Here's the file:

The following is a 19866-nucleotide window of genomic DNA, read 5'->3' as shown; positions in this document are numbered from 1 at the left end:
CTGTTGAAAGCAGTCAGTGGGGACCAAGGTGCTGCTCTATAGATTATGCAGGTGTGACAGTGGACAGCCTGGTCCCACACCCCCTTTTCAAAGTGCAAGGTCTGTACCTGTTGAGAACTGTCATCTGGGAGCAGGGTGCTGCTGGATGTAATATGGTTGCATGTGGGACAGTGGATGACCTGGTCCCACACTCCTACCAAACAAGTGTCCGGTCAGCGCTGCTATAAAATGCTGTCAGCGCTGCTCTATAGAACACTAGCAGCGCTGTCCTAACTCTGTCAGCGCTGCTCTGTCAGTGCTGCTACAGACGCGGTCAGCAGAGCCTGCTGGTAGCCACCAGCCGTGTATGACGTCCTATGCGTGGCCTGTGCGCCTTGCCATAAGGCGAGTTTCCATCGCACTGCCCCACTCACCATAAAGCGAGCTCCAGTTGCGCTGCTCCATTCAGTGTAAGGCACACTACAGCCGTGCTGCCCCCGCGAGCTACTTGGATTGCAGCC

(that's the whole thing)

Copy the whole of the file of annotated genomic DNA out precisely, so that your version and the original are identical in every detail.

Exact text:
The following is a 19866-nucleotide window of genomic DNA, read 5'->3' as shown; positions in this document are numbered from 1 at the left end:
CTGTTGAAAGCAGTCAGTGGGGACCAAGGTGCTGCTCTATAGATTATGCAGGTGTGACAGTGGACAGCCTGGTCCCACACCCCCTTTTCAAAGTGCAAGGTCTGTACCTGTTGAGAACTGTCATCTGGGAGCAGGGTGCTGCTGGATGTAATATGGTTGCATGTGGGACAGTGGATGACCTGGTCCCACACTCCTACCAAACAAGTGTCCGGTCAGCGCTGCTATAAAATGCTGTCAGCGCTGCTCTATAGAACACTAGCAGCGCTGTCCTAACTCTGTCAGCGCTGCTCTGTCAGTGCTGCTACAGACGCGGTCAGCAGAGCCTGCTGGTAGCCACCAGCCGTGTATGACGTCCTATGCGTGGCCTGTGCGCCTTGCCATAAGGCGAGTTTCCATCGCACTGCCCCACTCACCATAAAGCGAGCTCCAGTTGCGCTGCTCCATTCAGTGTAAGGCACACTACAGCCGTGCTGCCCCCGCGAGCTACTTGGATTGCAGCC